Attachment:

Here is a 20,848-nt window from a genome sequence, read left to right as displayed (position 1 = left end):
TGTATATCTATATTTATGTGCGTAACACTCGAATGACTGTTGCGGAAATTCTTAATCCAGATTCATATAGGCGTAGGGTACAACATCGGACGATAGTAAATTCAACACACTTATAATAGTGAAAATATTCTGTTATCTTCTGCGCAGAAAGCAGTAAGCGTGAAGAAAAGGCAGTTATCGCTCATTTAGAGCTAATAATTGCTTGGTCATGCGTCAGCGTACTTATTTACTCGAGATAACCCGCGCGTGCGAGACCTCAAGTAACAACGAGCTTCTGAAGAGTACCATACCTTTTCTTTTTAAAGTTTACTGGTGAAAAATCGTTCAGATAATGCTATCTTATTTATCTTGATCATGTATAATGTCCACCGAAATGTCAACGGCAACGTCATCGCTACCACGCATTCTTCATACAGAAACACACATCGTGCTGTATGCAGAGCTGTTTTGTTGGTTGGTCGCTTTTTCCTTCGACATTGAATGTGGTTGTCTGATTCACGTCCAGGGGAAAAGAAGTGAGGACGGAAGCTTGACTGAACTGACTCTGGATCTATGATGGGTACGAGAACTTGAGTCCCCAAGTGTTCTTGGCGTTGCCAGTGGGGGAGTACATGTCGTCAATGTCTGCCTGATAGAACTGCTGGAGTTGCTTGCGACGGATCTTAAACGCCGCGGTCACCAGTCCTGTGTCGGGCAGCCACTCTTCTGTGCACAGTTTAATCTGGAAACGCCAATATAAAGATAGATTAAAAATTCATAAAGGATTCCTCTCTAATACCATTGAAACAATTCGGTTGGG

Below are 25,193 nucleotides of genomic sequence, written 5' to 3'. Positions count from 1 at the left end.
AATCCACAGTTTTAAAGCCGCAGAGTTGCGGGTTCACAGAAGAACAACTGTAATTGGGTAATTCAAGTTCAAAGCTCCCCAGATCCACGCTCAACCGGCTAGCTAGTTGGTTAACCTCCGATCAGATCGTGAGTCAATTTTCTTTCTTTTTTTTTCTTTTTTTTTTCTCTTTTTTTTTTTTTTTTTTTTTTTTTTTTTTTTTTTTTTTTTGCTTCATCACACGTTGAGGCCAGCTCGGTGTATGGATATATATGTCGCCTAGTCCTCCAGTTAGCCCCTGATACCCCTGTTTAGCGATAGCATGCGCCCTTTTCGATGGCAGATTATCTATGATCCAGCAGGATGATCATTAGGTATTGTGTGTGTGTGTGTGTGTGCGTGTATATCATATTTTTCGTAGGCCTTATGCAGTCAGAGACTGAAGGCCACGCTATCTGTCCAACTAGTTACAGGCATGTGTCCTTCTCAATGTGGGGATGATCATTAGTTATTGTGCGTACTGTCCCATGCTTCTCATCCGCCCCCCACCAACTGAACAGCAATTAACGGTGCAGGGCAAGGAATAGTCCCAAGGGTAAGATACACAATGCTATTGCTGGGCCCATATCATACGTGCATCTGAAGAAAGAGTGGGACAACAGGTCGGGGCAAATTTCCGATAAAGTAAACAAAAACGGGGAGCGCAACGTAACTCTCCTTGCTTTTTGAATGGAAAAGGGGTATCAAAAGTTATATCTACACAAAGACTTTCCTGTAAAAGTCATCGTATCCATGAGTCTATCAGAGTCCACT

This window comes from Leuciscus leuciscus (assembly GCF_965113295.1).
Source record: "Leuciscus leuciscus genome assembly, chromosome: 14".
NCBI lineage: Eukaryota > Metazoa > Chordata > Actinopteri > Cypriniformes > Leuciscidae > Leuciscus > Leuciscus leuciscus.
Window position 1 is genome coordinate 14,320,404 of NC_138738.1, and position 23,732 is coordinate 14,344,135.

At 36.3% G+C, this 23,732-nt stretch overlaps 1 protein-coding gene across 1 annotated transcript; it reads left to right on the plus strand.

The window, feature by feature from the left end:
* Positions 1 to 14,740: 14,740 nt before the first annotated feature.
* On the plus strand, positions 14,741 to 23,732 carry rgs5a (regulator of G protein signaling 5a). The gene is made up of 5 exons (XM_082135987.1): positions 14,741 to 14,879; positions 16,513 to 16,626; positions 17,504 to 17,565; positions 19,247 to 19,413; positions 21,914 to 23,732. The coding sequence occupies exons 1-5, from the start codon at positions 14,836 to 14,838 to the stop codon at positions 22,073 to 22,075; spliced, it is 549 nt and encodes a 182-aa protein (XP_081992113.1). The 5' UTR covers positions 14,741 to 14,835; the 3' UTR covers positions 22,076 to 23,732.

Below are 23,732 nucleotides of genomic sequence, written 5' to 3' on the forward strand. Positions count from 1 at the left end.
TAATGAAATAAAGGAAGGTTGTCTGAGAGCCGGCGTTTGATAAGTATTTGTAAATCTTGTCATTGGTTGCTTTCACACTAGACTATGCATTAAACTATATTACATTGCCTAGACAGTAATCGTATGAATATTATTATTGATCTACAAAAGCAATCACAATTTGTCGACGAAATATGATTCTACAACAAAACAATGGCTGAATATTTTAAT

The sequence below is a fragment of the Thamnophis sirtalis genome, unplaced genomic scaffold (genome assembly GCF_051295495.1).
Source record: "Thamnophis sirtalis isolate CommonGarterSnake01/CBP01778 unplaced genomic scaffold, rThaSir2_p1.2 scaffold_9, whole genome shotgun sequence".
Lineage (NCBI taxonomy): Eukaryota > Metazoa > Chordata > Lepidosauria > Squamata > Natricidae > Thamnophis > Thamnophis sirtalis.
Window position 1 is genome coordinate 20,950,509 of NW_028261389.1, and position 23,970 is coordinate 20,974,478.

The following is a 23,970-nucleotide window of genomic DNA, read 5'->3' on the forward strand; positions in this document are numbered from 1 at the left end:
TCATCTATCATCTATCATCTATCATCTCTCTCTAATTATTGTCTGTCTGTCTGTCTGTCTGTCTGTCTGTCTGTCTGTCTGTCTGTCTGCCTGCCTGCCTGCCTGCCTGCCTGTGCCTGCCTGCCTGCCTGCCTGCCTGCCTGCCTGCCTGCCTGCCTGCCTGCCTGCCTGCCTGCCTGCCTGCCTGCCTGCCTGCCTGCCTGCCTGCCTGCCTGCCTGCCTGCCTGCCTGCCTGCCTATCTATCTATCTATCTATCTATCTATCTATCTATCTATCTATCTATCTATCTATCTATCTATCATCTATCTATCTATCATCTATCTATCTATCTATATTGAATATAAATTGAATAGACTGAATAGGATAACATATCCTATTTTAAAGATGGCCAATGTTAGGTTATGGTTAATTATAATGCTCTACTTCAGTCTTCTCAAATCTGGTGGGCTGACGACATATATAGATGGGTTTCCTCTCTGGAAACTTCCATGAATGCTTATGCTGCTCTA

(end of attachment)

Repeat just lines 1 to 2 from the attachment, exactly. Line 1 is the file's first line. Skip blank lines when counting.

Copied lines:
Here is a 20,848-nt window from a genome sequence, read left to right as displayed (position 1 = left end):
TGTATATCTATATTTATGTGCGTAACACTCGAATGACTGTTGCGGAAATTCTTAATCCAGATTCATATAGGCGTAGGGTACAACATCGGACGATAGTAAATTCAACACACTTATAATAGTGAAAATATTCTGTTATCTTCTGCGCAGAAAGCAGTAAGCGTGAAGAAAAGGCAGTTATCGCTCATTTAGAGCTAATAATTGCTTGGTCATGCGTCAGCGTACTTATTTACTCGAGATAACCCGCGCGTGCGAGACCTCAAGTAACAACGAGCTTCTGAAGAGTACCATACCTTTTCTTTTTAAAGTTTACTGGTGAAAAATCGTTCAGATAATGCTATCTTATTTATCTTGATCATGTATAATGTCCACCGAAATGTCAACGGCAACGTCATCGCTACCACGCATTCTTCATACAGAAACACACATCGTGCTGTATGCAGAGCTGTTTTGTTGGTTGGTCGCTTTTTCCTTCGACATTGAATGTGGTTGTCTGATTCACGTCCAGGGGAAAAGAAGTGAGGACGGAAGCTTGACTGAACTGACTCTGGATCTATGATGGGTACGAGAACTTGAGTCCCCAAGTGTTCTTGGCGTTGCCAGTGGGGGAGTACATGTCGTCAATGTCTGCCTGATAGAACTGCTGGAGTTGCTTGCGACGGATCTTAAACGCCGCGGTCACCAGTCCTGTGTCGGGCAGCCACTCTTCTGTGCACAGTTTAATCTGGAAACGCCAATATAAAGATAGATTAAAAATTCATAAAGGATTCCTCTCTAATACCATTGAAACAATTCGGTTGGG